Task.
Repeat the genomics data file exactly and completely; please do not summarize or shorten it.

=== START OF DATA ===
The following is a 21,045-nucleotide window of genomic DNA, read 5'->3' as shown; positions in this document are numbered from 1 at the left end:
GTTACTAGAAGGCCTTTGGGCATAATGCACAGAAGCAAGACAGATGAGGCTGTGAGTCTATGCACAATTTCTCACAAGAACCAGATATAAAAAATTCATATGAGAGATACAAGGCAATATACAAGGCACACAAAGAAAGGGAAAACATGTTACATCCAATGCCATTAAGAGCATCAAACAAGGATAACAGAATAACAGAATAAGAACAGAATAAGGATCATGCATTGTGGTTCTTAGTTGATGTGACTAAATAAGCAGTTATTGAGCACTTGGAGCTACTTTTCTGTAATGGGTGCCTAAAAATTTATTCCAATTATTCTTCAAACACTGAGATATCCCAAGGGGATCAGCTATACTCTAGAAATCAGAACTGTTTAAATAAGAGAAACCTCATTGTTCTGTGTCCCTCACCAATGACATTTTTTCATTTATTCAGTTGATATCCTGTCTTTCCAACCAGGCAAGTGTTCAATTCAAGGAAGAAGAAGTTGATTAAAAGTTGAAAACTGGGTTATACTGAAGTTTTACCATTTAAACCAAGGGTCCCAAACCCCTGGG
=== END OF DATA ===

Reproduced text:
The following is a 21,045-nucleotide window of genomic DNA, read 5'->3' as shown; positions in this document are numbered from 1 at the left end:
GTTACTAGAAGGCCTTTGGGCATAATGCACAGAAGCAAGACAGATGAGGCTGTGAGTCTATGCACAATTTCTCACAAGAACCAGATATAAAAAATTCATATGAGAGATACAAGGCAATATACAAGGCACACAAAGAAAGGGAAAACATGTTACATCCAATGCCATTAAGAGCATCAAACAAGGATAACAGAATAACAGAATAAGAACAGAATAAGGATCATGCATTGTGGTTCTTAGTTGATGTGACTAAATAAGCAGTTATTGAGCACTTGGAGCTACTTTTCTGTAATGGGTGCCTAAAAATTTATTCCAATTATTCTTCAAACACTGAGATATCCCAAGGGGATCAGCTATACTCTAGAAATCAGAACTGTTTAAATAAGAGAAACCTCATTGTTCTGTGTCCCTCACCAATGACATTTTTTCATTTATTCAGTTGATATCCTGTCTTTCCAACCAGGCAAGTGTTCAATTCAAGGAAGAAGAAGTTGATTAAAAGTTGAAAACTGGGTTATACTGAAGTTTTACCATTTAAACCAAGGGTCCCAAACCCCTGGG